Dealing with Criticism: The Best Revenge

by Lisa Rothstein on 02/28/2012

? You’d think being a multi-talented singer/songwriter/actress, not to mention beautiful and insanely young (24!) to be so insanely wealthy and successful, would make a girl immune.

Not so. Case in point: Country superstar Taylor Swift.

Here’s a video she did of her hit song “Mean” designed to answer a critical blogger. (That’s right, she’s got an armloads of Grammys, earnings of $45 million in 2011, millions of screaming fans, and he’s got… a blog. For an artist, criticism hurts, no matter who it comes from.)

It’s unconfirmed, but a lot of people in the know think the song was written in response to this blogger, including the man himself, who has said, among other things, that she can’t sing,  has abandoned her country roots and doesn’t deserve the accolades she keeps raking in.

How did Taylor fix his wagon and put the wheels back on her own?

Here are a few things I noticed that you can use too whenever  someone pooh-poohs your talent or your dream (even if it’s only in your mind).

1. Lighten up. This tone of this song and video is so much fun and devil-may-care, it belies the amount of hurt that probably prompted it, while also diffusing it. What you resist persists. Rather than stoking the flames of enmity, blow them a kiss instead and see what happens.

2. Make fun of your critic. We’ve all heard the old trick of imagining your critic in his underwear. It really does work.  Taylor takes her nemesis down a peg by directly ridiculing his accusation that her music “isn’t real country” — setting her stage in the sticks, complete with fiddles and a cast of the dentally-challenged.

3. Take the long view. Right now, your critic may have the upper hand. Those sitting on the sidelines judging those of us in the arena usually seem to at first. But persevere, and you’ll have the last laugh. And who are they really, in comparison with who you will become when you’ve completed your book or launched your business? Remind yourself of this whenever naysayers make you feel like quitting.

4. Make proving them wrong a reason to keep going.   Hoist your critics with their own petard (look it up or see Hamlet) by using use your indignation at their ridicule as fuel for your motivation. “I’ll show them!”  has probably been responsible for most of the great inventions of mankind.  (I married  in my 40s when our families had counted us both out as hopeless misfits no one in their right minds would want. We used the song “They All Laughed” for our dance at the wedding.)

5. Channel your hurt and anger into your art. This is probably the best revenge and the most immediately satisfying. Write a song, a story or a poem, or – my favorite — name the most unsympathetic and stupid character in your screenplay after your critic. Paint a truly unflattering portrait.  At worst, you’ll have worked out your hostility. At best, you might have a piece of work that isn’t half bad.

6. See yourself as a champion for others like you. I think the video for “Mean” is both inspired and inspiring. Swift uses her situation to identify with the underdog, the bullying victim who perseveres and comes out on top. What fellow creatives might you inspire if you keep going in spite of the criticism and wet blankets? And, if you quit,  who might never receive the motivation they need to keep up the fight ?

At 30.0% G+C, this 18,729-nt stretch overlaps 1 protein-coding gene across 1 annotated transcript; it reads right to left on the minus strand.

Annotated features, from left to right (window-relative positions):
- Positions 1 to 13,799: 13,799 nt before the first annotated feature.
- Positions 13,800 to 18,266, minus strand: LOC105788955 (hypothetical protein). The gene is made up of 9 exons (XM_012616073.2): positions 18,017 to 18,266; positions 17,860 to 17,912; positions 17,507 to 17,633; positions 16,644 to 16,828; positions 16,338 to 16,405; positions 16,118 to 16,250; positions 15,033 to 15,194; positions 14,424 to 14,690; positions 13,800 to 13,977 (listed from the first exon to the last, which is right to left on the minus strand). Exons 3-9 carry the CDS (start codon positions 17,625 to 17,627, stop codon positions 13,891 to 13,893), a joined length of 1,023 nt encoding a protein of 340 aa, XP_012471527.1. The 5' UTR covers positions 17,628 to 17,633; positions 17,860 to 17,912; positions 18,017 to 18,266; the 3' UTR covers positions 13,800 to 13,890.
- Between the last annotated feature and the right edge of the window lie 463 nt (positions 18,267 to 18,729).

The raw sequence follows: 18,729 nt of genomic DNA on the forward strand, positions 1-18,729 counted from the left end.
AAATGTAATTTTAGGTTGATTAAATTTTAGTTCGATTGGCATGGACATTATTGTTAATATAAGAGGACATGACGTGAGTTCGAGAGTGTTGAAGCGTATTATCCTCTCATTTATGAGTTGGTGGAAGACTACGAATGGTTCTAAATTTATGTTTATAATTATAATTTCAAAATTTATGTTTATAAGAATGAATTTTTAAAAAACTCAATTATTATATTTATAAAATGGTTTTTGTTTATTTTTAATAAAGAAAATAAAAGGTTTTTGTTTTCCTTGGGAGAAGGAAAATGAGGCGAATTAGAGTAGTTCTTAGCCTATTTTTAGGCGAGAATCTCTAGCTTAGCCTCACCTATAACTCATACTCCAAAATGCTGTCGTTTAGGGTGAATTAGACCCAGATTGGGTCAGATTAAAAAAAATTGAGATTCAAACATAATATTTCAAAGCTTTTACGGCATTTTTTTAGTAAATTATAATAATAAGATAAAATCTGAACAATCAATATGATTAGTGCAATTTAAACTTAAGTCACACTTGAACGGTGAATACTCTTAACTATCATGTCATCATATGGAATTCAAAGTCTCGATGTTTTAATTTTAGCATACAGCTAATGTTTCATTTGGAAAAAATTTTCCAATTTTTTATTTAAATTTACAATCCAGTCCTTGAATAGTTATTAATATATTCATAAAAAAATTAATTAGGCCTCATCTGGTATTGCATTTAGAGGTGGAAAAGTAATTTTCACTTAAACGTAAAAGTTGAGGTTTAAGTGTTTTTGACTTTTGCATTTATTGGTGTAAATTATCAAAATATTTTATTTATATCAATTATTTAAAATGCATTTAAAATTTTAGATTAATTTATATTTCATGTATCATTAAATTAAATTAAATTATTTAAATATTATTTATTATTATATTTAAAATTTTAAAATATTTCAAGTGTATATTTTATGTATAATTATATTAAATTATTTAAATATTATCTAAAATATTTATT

7. Stack the deck in your favor. You can’t avoid critics altogether, but that doesn’t mean you need to seek out the purveyors of doom and gloom around your talents. I guarantee that there are those who think you’re wonderful. Don’t make them wrong, and don’t take them for granted while you chase after the approval of those who will never give it. (I made this mistake for years.) Surround yourself with your fans and those who give you the constructive feedback you can use to get better –and limit your exposure to meanies and detractors.

8. Be really, really good. And get RAVE reviews from critics who actually matter. That’ll shut them up.

There will always be plenty of people ready and waiting to squash your dreams and pick apart your work when you step out and start creating something. But don’t let them win and give in to procrastination or fear.   Be like Taylor Swift — just pick up your guitar and smile. Let them do their worst — you’ll be doing your work.

How do YOU deal with people who rain on your creative parade? Comment below — and get an automatic link to your blog!

{ 1 comment… read it below or add one }

Madonna February 29, 2012 at 6:13 pm

Hi Lisa,

I love this post. Criticism was a difficult one for me. In my last business, I encountered a lot of criticism and even though I knew most of it wasn’t justified, it still upset me. Instead of doing what you suggest, I turned myself inside out trying to please people who would never be satisfied. In the end I sold I business and then all the critics berated the new owner and kept wanting me to come back. Strange.

Now, I decide not to take it personally (or try to) and if I can’t do that easily, I tap on it and then I automatically feel differently. But mostly these days I don’t even have to do that.

This is a a great post with so many ways to overcome criticism.

I like the idea of solutions for multi talented people.



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